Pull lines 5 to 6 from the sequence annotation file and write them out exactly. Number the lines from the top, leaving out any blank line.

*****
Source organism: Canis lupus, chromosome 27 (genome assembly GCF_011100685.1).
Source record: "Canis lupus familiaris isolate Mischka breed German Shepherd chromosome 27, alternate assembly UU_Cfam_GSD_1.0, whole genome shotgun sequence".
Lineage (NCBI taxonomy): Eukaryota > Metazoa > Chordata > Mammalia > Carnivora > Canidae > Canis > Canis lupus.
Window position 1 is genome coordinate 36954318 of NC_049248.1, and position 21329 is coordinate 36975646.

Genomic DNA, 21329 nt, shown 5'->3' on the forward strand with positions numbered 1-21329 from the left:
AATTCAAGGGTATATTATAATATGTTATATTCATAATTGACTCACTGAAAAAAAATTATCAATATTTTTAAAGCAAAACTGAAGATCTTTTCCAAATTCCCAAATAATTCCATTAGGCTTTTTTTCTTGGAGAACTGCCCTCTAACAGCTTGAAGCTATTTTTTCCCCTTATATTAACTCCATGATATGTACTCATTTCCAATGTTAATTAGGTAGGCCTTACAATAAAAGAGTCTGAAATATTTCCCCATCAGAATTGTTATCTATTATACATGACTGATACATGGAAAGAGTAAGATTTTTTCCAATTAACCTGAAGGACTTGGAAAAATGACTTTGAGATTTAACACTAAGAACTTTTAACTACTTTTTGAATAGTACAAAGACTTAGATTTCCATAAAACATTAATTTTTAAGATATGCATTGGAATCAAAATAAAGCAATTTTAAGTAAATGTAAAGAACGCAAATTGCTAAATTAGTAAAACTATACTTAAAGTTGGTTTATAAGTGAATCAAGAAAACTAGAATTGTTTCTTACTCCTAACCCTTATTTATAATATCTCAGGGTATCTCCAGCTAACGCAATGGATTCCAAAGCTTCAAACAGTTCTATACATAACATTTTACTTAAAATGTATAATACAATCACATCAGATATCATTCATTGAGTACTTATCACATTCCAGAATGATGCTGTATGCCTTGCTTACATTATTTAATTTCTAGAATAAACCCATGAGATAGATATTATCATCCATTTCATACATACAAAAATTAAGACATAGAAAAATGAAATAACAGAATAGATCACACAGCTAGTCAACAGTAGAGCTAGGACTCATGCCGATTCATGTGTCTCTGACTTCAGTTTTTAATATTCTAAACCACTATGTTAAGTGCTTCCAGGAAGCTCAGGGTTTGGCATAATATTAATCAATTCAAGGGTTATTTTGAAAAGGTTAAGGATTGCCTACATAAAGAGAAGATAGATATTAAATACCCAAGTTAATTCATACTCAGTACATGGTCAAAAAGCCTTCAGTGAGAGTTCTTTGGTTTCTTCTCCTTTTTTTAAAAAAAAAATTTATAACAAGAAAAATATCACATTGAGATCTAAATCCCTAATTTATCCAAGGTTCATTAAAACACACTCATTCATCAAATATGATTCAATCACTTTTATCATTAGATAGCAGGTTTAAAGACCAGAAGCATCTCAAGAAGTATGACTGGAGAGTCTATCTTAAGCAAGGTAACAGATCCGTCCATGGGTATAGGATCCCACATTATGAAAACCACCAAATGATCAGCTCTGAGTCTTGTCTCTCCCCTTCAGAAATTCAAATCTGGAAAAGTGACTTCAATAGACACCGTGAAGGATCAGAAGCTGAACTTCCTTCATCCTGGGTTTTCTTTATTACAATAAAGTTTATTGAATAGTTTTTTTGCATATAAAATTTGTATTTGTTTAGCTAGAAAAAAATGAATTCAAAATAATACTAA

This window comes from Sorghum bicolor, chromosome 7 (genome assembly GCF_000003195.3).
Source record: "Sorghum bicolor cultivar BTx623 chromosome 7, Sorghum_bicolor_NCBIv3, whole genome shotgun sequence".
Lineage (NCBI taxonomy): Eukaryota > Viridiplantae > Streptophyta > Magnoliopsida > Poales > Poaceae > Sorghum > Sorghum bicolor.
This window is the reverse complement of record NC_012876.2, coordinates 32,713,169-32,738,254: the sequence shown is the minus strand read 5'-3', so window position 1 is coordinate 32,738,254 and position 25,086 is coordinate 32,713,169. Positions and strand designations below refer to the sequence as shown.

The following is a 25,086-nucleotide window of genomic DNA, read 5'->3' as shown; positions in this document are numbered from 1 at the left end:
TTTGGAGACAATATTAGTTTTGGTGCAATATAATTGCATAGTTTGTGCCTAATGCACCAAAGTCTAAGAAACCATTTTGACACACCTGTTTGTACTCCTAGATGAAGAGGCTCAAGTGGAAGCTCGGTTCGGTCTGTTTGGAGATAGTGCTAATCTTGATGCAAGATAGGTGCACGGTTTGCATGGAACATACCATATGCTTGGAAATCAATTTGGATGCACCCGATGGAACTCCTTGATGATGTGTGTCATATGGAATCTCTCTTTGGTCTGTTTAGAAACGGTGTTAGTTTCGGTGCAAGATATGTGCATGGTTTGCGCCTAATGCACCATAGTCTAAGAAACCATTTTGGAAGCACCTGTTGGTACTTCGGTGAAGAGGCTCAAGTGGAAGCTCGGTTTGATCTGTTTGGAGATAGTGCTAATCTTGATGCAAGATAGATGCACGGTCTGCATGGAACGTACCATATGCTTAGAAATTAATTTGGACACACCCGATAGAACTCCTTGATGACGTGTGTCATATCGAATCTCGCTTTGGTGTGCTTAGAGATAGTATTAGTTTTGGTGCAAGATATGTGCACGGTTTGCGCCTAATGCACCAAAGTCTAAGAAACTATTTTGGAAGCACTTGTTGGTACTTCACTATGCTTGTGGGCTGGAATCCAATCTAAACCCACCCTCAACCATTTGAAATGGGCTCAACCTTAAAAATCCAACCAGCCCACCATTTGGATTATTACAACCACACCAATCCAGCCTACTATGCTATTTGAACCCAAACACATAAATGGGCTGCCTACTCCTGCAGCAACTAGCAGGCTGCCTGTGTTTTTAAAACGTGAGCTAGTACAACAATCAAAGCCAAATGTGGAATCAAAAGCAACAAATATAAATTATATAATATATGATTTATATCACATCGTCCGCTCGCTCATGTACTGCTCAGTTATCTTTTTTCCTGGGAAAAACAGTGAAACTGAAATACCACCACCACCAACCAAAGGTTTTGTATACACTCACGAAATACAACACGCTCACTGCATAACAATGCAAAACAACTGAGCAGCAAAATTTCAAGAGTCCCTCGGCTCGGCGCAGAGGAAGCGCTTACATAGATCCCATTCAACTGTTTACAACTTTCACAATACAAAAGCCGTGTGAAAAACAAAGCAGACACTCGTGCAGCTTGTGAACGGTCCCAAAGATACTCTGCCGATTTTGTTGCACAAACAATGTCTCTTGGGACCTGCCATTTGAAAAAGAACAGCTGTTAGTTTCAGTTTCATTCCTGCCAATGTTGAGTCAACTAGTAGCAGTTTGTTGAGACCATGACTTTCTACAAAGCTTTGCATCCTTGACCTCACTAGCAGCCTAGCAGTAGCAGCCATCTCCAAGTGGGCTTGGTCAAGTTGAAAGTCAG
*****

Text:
Genomic DNA, 21329 nt, shown 5'->3' on the forward strand with positions numbered 1-21329 from the left:
AATTCAAGGGTATATTATAATATGTTATATTCATAATTGACTCACTGAAAAAAAATTATCAATATTTTTAAAGCAAAACTGAAGATCTTTTCCAAATTCCCAAATAATTCCATTAGGCTTTTTTTCTTGGAGAACTGCCCTCTAACAGCTTGAAGCTATTTTTTCCCCTTATATTAACTCCATGATATGTACTCATTTCCAATGTTAATTAGGTAGGCCTTACAATAAAAGAGTCTGAAATATTTCCCCATCAGAATTGTTATCTATTATACATGACTGATACATGGAAAGAGTAAGATTTTTTCCAATTAACCTGAAGGACTTGGAAAAATGACTTTGAGATTTAACACTAAGAACTTTTAACTACTTTTTGAATAGTACAAAGACTTAGATTTCCATAAAACATTAATTTTTAAGATATGCATTGGAATCAAAATAAAGCAATTTTAAGTAAATGTAAAGAACGCAAATTGCTAAATTAGTAAAACTATACTTAAAGTTGGTTTATAAGTGAATCAAGAAAACTAGAATTGTTTCTTACTCCTAACCCTTATTTATAATATCTCAGGGTATCTCCAGCTAACGCAATGGATTCCAAAGCTTCAAACAGTTCTATACATAACATTTTACTTAAAATGTATAATACAATCACATCAGATATCATTCATTGAGTACTTATCACATTCCAGAATGATGCTGTATGCCTTGCTTACATTATTTAATTTCTAGAATAAACCCATGAGATAGATATTATCATCCATTTCATACATACAAAAATTAAGACATAGAAAAATGAAATAACAGAATAGATCACACAGCTAGTCAACAGTAGAGCTAGGACTCATGCCGATTCATGTGTCTCTGACTTCAGTTTTTAATATTCTAAACCACTATGTTAAGTGCTTCCAGGAAGCTCAGGGTTTGGCATAATATTAATCAATTCAAGGGTTATTTTGAAAAGGTTAAGGATTGCCTACATAAAGAGAAGATAGATATTAAATACCCAAGTTAATTCATACTCAGTACATGGTCAAAAAGCCTTCAGTGAGAGTTCTTTGGTTTCTTCTCCTTTTTTTAAAAAAAAAATTTATAACAAGAAAAATATCACATTGAGATCTAAATCCCTAATTTATCCAAGGTTCATTAAAACACACTCATTCATCAAATATGATTCAATCACTTTTATCATTAGATAGCAGGTTTAAAGACCAGAAGCATCTCAAGAAGTATGACTGGAGAGTCTATCTTAAGCAAGGTAACAGATCCGTCCATGGGTATAGGATCCCACATTATGAAAACCACCAAATGATCAGCTCTGAGTCTTGTCTCTCCCCTTCAGAAATTCAAATCTGGAAAAGTGACTTCAATAGACACCGTGAAGGATCAGAAGCTGAACTTCCTTCATCCTGGGTTTTCTTTATTACAATAAAGTTTATTGAATAGTTTTTTTGCATATAAAATTTGTATTTGTTTAGCTAGAAAAAAATGAATTCAAAATAATACTAA